The British Psychological Society’s History of Psychology Centre, in conjunction with UCL’s Centre for the History of the Psychological Disciplines, has announced the next two talks as part of the BPS History of Psychological Disciplines Seminar Series. On Monday June 16th Graham Richards will be speaking on Some Psychological Facets of Creationism. Two weeks later Sarah Chaney (right) will be speaking on ‘A Perversion of Self-feeling': The Emergence of Self-harm in Victorian Asylum Psychiatry. Full details, including abstracts, follow below.
The British Psychological Society History of Psychology Centre in conjunction with UCL’s Centre for the History of the Psychological Disciplines
Location: UCL Arts and Humanities Common Room (G24), Foster Court, Malet Place, London WC1E 7JG
Monday 16 June: Dr Graham Richards (UCL), Some Psychological Facets of Creationism. The abstract reads,
This presentation explores the psychological aspects of the debates around Creationism. It explores the psychological character of the ‘Argument from Design’ and how this has changed over time from Ray, via Paley to current Intelligent Design theorists, the underlying motivations of Creationists, and the relevance to these debates of Paul Tillich’s discussion of ‘types of anxiety,’ and the history of ‘literal’ biblical fundamentalism. It signposts how psychology has the potential to illuminate the Creationism/Intelligent Design issue in ways which might break what is currently a log-jam of ritualised argument and counter-argument.
Monday 30 June: Dr Sarah Chaney (UCL), ‘A Perversion of Self-feeling': The Emergence of Self-harm in Victorian Asylum Psychiatry. The abstract reads,
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This paper explores the emergence of self-harm as a specific category of abnormal individual behaviour in the second half of the 19th century, when ‘self-mutilation’ was defined within asylum psychiatry. I will briefly explain the background of the asylum system and psychiatric profession in Western Europe and the USA in this period, and describe how ‘self- mutilation’ emerged from the interest clinicians had in classifying and defining ‘insane’ behaviour. In particular, this was associated with the widespread publicity given to the increasing decision to regard suicidal acts as evidence of mental illness. While it is often assumed today that Victorian writers made no distinction between suicidal and non-suicidal self-injury, I argue that this was not the case. Psychiatrists in the 19th century frequently claimed that self-mutilation was not carried out for suicidal reasons, although they differed in their method of applying alternative meaning to such acts.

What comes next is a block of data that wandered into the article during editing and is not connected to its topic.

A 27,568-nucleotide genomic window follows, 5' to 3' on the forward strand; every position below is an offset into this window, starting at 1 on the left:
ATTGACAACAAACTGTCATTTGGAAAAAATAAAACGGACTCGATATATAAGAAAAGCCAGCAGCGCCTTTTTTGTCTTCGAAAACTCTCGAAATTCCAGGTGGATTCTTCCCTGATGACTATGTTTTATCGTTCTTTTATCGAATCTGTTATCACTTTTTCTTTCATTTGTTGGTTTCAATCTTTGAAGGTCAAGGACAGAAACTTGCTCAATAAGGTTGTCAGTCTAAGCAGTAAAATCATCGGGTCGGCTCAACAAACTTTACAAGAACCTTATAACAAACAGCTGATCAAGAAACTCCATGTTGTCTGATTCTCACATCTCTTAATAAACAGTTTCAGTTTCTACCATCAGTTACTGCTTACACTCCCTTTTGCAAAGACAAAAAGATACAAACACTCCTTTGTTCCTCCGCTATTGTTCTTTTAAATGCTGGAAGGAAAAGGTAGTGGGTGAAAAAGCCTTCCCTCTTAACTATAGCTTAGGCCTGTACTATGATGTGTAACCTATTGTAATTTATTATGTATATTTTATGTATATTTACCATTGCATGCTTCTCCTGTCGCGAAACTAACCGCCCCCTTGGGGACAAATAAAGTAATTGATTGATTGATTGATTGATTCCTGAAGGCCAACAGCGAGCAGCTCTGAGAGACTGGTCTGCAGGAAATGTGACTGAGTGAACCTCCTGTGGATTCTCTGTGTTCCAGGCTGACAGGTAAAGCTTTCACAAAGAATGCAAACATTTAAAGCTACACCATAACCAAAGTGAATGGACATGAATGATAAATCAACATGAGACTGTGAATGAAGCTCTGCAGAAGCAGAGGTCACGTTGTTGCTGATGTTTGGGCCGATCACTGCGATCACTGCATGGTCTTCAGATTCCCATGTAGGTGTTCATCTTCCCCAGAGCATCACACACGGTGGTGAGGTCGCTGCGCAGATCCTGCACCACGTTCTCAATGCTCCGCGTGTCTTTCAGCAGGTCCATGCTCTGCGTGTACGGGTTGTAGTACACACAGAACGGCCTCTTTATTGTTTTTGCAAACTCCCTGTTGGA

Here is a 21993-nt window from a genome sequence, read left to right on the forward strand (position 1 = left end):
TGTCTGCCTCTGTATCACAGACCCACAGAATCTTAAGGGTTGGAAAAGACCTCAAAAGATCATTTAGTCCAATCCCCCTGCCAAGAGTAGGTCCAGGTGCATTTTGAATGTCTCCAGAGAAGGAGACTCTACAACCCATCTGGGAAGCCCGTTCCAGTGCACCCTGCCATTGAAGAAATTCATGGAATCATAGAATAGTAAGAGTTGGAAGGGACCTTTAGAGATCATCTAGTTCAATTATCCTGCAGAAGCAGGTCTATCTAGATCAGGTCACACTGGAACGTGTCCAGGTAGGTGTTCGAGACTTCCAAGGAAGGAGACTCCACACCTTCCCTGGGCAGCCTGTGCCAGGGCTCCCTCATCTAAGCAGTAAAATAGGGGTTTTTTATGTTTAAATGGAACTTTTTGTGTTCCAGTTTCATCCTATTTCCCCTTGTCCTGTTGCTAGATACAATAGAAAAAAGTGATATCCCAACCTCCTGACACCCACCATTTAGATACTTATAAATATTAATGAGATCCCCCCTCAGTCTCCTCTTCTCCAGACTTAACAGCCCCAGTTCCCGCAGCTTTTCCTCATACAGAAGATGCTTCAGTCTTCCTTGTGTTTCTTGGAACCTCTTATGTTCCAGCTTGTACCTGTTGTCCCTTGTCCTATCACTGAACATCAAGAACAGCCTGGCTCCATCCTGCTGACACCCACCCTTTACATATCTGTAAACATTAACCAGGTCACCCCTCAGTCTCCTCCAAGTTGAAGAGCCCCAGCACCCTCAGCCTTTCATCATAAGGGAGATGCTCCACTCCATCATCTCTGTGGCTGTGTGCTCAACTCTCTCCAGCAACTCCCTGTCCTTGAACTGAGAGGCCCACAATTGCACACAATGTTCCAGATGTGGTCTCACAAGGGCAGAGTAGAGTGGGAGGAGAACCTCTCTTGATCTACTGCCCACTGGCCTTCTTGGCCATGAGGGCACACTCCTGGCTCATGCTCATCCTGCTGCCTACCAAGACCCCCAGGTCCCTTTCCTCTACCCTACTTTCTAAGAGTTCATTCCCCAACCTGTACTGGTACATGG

Finally, I will explore why it was that this distinction was made in this particular period, and what led psychiatrists to draw parallels between different kinds of self-inflicted injury to create a universal category. The concept of self-harm today is often used to refer to an act of injury; this application, I argue, emerged from late 19th-century asylum psychiatry. While people had certainly harmed themselves in a variety of ways prior to this period, the late 19th century was the first time these diverse acts – from skin-picking to amputation – became regarded as equivalent behaviours. Combining them under the umbrella term ‘self-mutilation’ prompted the idea that some form of universal meaning might also be discoverable. Self-harm became viewed as an act that had meaning beyond the physical nature of any wounds inflicted or the immediate sensations caused; an act that revealed something of the character of an individual; and, in addition, an act that might help to explain the relationship between individual and society.
For generations, psychology students have been asking the question, “Whatever happened to Little Albert?”, the baby who John B Watson and Rosalie Rayner conditioned to fear furry things back in 1919. Five years ago, it seemed that the question had finally been answered when Hall Beck of Appalachian State University in North Carolina and his colleagues published the results of some intensive archive-snooping. They declared that “Albert B.” (as the baby was called in the original report) had actually been Douglas Merritte, a child who died of hydrocephaly just a few years after the experiment. Now, however, two psychologists in Alberta are disputing that claim, and The Chronicle of Higher Education has just published an article on the matter. Continue readingShare on Facebook
A new book by Wade Pickren, editor of History of Psychology, is now available. The Psychology Book profiles 250 milestone in the history of psychology and features a foreword by Philip Zimbardo. The book is described as follows,
What could be more fascinating than the workings of the human mind? This stunningly illustrated survey in Sterling’s Milestones series chronicles the history of psychology through 250 landmark events, theories, publications, experiments, and discoveries. Beginning with ancient philosophies of well-being, it touches on such controversial topics as phrenology, sexual taboos, electroshock therapy, multiple personality disorder, and the nature of evil.
A perfect book for every psychologist’s coffee table!Share on Facebook